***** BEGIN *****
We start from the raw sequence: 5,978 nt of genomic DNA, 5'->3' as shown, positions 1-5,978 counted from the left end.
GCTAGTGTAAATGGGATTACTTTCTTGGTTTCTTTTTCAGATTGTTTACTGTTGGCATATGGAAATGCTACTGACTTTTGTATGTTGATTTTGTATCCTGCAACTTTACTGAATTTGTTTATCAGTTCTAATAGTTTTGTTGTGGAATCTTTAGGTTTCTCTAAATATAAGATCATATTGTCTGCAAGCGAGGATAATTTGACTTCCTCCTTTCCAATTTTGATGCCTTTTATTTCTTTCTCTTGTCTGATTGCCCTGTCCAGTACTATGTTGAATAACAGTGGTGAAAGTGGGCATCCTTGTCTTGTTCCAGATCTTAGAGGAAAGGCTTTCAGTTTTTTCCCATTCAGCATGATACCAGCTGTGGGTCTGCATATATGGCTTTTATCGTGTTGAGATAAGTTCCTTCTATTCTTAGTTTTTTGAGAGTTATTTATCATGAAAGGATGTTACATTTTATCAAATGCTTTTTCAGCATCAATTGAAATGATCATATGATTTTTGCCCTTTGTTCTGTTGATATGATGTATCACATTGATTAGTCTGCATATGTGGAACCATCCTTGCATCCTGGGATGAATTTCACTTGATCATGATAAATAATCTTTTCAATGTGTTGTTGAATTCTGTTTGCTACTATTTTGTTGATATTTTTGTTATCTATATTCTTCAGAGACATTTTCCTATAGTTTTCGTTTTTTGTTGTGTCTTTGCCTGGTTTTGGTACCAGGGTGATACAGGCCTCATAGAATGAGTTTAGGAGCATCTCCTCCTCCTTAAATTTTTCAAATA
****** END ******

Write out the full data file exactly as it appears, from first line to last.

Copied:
We start from the raw sequence: 5,978 nt of genomic DNA, 5'->3' as shown, positions 1-5,978 counted from the left end.
GCTAGTGTAAATGGGATTACTTTCTTGGTTTCTTTTTCAGATTGTTTACTGTTGGCATATGGAAATGCTACTGACTTTTGTATGTTGATTTTGTATCCTGCAACTTTACTGAATTTGTTTATCAGTTCTAATAGTTTTGTTGTGGAATCTTTAGGTTTCTCTAAATATAAGATCATATTGTCTGCAAGCGAGGATAATTTGACTTCCTCCTTTCCAATTTTGATGCCTTTTATTTCTTTCTCTTGTCTGATTGCCCTGTCCAGTACTATGTTGAATAACAGTGGTGAAAGTGGGCATCCTTGTCTTGTTCCAGATCTTAGAGGAAAGGCTTTCAGTTTTTTCCCATTCAGCATGATACCAGCTGTGGGTCTGCATATATGGCTTTTATCGTGTTGAGATAAGTTCCTTCTATTCTTAGTTTTTTGAGAGTTATTTATCATGAAAGGATGTTACATTTTATCAAATGCTTTTTCAGCATCAATTGAAATGATCATATGATTTTTGCCCTTTGTTCTGTTGATATGATGTATCACATTGATTAGTCTGCATATGTGGAACCATCCTTGCATCCTGGGATGAATTTCACTTGATCATGATAAATAATCTTTTCAATGTGTTGTTGAATTCTGTTTGCTACTATTTTGTTGATATTTTTGTTATCTATATTCTTCAGAGACATTTTCCTATAGTTTTCGTTTTTTGTTGTGTCTTTGCCTGGTTTTGGTACCAGGGTGATACAGGCCTCATAGAATGAGTTTAGGAGCATCTCCTCCTCCTTAAATTTTTCAAATA